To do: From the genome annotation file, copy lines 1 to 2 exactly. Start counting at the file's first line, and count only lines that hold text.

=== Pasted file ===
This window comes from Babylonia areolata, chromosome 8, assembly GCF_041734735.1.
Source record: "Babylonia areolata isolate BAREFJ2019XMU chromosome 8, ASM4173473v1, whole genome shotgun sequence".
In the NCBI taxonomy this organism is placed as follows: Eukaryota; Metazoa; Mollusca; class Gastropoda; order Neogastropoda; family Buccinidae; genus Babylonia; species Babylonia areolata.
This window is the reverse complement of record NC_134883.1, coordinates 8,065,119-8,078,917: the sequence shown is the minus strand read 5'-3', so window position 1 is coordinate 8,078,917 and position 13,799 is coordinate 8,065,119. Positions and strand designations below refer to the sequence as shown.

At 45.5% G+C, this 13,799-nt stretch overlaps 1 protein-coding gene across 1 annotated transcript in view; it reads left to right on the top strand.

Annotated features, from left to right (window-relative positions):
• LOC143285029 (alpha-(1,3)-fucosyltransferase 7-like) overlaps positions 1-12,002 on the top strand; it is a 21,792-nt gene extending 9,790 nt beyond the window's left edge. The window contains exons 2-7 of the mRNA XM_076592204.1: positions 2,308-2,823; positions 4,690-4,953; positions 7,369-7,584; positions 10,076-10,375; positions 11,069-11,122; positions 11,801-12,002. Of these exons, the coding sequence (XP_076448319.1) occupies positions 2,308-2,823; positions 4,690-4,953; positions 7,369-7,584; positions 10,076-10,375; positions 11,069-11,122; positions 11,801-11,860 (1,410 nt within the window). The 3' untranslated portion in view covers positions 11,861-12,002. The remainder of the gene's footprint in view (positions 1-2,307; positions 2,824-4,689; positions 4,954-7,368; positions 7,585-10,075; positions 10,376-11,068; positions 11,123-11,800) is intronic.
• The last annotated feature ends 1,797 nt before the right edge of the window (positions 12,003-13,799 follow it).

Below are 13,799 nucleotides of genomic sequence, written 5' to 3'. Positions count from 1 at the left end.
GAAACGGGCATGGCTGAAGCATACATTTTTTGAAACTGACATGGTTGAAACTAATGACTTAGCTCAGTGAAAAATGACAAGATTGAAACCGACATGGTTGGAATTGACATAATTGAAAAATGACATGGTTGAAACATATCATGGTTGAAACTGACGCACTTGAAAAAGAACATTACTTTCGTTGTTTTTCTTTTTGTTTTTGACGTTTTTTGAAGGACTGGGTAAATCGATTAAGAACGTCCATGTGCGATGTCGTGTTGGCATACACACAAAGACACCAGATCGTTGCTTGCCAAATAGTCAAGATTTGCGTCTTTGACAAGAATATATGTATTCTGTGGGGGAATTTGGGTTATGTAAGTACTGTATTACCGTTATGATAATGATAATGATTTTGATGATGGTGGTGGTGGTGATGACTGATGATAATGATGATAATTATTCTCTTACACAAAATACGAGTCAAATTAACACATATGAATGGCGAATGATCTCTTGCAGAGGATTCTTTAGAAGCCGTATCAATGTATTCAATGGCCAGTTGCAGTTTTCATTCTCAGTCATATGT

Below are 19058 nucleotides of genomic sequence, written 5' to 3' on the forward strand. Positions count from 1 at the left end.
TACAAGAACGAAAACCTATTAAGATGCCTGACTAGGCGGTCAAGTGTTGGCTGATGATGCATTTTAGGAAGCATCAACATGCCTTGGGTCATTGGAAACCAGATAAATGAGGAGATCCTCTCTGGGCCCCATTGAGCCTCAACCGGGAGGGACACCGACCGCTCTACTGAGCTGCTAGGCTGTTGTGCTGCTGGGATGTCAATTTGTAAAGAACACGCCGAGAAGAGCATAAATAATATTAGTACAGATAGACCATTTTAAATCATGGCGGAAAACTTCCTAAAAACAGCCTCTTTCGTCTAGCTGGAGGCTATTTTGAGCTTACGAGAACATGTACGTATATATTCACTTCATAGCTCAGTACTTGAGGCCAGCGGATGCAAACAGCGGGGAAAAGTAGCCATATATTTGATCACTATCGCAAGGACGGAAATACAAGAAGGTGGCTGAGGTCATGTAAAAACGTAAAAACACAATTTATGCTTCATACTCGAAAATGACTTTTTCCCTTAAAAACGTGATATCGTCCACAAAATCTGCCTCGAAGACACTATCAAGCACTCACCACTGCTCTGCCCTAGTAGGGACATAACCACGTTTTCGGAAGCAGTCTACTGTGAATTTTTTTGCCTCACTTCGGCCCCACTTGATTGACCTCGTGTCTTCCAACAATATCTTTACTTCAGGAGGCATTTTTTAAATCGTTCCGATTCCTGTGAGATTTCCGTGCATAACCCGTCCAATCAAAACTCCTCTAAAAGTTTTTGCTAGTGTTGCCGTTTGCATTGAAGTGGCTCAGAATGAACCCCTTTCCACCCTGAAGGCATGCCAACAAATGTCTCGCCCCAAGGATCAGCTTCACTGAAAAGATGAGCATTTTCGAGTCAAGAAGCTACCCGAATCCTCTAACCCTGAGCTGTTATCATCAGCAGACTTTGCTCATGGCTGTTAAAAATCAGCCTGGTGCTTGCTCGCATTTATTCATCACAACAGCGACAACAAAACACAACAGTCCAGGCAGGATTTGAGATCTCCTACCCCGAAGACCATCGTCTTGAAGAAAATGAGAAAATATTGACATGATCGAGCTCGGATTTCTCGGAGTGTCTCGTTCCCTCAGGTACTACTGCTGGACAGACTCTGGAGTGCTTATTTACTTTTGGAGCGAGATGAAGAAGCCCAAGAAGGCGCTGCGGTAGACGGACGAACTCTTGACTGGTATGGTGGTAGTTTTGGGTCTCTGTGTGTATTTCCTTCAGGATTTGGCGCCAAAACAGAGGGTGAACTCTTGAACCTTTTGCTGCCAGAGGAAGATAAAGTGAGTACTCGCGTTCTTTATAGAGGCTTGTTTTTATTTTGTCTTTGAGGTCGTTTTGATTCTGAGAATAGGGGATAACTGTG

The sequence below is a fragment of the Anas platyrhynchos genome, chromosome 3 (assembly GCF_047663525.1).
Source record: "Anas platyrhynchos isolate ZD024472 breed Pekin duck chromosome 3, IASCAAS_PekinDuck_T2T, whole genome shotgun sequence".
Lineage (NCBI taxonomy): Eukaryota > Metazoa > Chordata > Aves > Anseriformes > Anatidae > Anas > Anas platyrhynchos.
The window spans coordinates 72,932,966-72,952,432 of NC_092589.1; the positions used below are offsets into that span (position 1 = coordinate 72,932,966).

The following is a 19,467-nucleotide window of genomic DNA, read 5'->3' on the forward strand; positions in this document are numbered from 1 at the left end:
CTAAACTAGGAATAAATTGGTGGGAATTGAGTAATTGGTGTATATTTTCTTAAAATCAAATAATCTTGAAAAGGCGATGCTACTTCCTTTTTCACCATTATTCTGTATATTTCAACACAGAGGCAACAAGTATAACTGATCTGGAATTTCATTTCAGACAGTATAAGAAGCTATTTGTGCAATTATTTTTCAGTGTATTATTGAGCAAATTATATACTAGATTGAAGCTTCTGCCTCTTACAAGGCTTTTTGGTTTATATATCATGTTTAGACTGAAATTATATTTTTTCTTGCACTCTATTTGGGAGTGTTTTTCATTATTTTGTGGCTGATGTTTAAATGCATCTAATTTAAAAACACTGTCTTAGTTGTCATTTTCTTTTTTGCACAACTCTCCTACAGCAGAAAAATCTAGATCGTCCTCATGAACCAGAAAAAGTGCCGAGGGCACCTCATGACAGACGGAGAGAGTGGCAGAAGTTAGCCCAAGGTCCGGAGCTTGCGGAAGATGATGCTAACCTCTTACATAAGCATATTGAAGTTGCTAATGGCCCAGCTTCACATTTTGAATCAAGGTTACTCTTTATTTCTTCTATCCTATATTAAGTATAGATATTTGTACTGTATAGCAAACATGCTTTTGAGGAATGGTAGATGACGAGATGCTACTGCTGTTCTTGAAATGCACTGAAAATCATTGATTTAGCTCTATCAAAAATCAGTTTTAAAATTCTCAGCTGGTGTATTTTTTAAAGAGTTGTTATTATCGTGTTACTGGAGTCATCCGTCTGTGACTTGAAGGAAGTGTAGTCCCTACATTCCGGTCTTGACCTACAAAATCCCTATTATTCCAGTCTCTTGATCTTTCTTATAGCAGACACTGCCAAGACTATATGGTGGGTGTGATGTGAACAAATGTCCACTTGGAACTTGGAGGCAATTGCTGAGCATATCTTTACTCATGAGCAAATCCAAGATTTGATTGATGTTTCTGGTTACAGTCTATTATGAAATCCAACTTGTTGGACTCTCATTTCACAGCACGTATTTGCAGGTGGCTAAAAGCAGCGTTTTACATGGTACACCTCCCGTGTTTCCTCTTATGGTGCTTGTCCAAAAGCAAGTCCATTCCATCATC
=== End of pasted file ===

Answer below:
This window comes from Babylonia areolata, chromosome 8, assembly GCF_041734735.1.
Source record: "Babylonia areolata isolate BAREFJ2019XMU chromosome 8, ASM4173473v1, whole genome shotgun sequence".